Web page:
- The Washington Times - Wednesday, June 15, 2005

Fearing a fatal foe, D.C. health officials have issued the “bat signal.”

The threat is not the Joker or Mr. Freeze. It’s rabies.

A year after the number of rabid bats found in the District increased to 16, the D.C. Department of Health yesterday issued a health alert, warning of increased bat activity and asking residents to avoid contact with the flying mammals.

Although no alert has been issued in Maryland or Virginia, D.C. officials did not want to take any chances after a bat captured earlier this year tested positive for rabies, said Dr. Gregg A. Pane, director of the D.C. Health Department. The District normally sees one or two cases of rabies among bats each year.

“We just wanted to get ahead of the issue,” Dr. Pane said. “We’ve had an increased number of bats coming into homes and one case of a rabid bat.”

Bats tend to be more active in the spring and summer, raising the risk of rabies exposure for humans and pets, Dr. Pane said. Fewer than 1 percent of bats have rabies, he said.

Those who think they might have been bitten by a bat should wash the wound and immediately seek medical attention. A vaccine exists, but the disease is typically deadly if left untreated.

Residents who find bats in their homes should seal off the room to prevent the bat from escaping, turn on a light if possible to encourage the bat to sleep and call Animal Control, Dr. Pane said.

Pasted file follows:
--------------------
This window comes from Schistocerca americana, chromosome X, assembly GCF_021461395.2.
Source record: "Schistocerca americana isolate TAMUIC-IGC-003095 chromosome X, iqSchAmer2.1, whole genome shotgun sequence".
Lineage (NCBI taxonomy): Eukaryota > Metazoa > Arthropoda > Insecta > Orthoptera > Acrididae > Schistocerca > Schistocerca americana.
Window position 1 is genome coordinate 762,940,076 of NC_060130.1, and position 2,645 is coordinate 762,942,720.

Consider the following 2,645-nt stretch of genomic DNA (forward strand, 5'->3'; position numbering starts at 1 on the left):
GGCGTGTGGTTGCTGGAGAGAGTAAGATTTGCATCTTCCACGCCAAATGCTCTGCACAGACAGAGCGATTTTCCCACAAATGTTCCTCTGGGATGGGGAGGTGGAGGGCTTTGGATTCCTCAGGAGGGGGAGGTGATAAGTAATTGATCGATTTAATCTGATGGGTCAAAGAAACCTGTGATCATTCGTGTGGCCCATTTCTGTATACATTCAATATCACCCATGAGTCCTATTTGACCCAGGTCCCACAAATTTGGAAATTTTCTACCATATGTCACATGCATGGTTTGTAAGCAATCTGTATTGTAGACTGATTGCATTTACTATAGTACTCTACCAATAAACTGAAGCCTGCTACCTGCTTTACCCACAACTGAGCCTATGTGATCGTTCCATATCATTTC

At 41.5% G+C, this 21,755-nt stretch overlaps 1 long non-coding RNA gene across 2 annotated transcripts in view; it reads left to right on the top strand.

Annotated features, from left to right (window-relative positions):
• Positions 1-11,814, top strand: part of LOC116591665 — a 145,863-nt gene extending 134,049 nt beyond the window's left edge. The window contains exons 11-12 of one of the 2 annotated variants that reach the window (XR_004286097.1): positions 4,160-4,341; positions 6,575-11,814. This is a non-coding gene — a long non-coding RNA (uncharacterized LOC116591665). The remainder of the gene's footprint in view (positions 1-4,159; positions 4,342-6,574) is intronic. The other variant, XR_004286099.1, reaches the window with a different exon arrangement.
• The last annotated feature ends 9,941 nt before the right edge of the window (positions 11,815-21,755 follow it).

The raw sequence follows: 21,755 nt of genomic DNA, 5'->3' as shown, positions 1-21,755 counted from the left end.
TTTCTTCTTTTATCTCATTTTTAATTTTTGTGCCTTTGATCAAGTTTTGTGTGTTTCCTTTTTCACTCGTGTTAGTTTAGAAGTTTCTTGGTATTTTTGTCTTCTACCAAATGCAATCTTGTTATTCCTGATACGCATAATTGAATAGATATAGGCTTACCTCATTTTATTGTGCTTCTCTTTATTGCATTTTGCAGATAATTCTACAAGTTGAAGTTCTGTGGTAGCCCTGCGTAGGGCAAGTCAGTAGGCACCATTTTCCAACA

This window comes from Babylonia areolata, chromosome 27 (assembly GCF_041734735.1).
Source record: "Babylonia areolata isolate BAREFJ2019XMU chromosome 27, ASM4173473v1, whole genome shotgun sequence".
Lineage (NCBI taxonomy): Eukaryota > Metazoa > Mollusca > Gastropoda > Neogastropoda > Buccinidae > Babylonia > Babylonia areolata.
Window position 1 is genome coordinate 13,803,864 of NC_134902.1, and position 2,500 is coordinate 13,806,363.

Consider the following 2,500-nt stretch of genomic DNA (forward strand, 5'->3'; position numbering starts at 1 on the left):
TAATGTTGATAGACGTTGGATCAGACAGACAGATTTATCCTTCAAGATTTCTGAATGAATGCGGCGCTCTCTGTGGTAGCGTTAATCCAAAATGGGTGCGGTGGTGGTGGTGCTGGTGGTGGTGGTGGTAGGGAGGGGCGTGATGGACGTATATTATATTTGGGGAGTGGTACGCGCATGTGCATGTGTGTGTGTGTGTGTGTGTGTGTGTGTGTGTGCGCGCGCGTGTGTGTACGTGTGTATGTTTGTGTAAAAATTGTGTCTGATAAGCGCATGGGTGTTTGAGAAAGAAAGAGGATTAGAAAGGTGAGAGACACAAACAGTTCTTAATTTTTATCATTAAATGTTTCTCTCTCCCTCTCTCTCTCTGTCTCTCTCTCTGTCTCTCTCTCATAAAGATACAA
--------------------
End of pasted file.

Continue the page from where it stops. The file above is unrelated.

The recent heat wave might have encouraged bat activity, Dr. Pane said. Bat colonies during the summer seek out hot areas, such as crawl spaces and attics, as females raise their young.

“They’re still active in this warm weather — unlike humans,” Dr. Pane said.

In Maryland, four rabid bats had been reported as of Monday, said Kim Mitchell, an epidemiologist for the state health department’s Center for Veterinary Public Health.

Last year, the center reported 23 rabid bats, up from 10 in 2003, Ms. Mitchell said. But bats, which accounted for nearly 7 percent of rabies cases in the state last year, are a minor threat compared with raccoons, which were involved in 72 percent of cases.

In Virginia, the state’s Health and Game and Inland Fisheries departments did not report an influx in bat population or activity.

“Springtime is when bats tend to be more active, but we are not aware of any greater activity than is typical for this time of year,” said Julia Murphy, veterinary epidemiologist for the Virginia Department of Health. The department last month reminded residents that bats become more active in the spring and summer.

“We don’t want people to have direct contact with bats, but if they do — for instance, waking up in a room with a bat — we want them to know the best course of action to take,” Ms. Murphy said.

While asking residents who find bats in their homes to trap them so the animals can be tested, she cautioned that residents should not try to trap or kill bats that are not a nuisance.

“We don’t want to promote the proactive removal of bats from their area, because they are very useful to the environment,” Ms. Murphy said.

The winged creatures managed to wriggle their way into the Virginia legislature earlier this year, and Gov. Mark Warner signed a bill designating the Virginia big-eared bat as the official state bat.

Although a healthy person is more likely to die of a bee sting than a bat bite, the District’s alert was meant to protect people, not scare them, Dr. Pane said.

“A small percentage of bats have rabies and a small percentage are going to bite you, but one case is too many,” he said.


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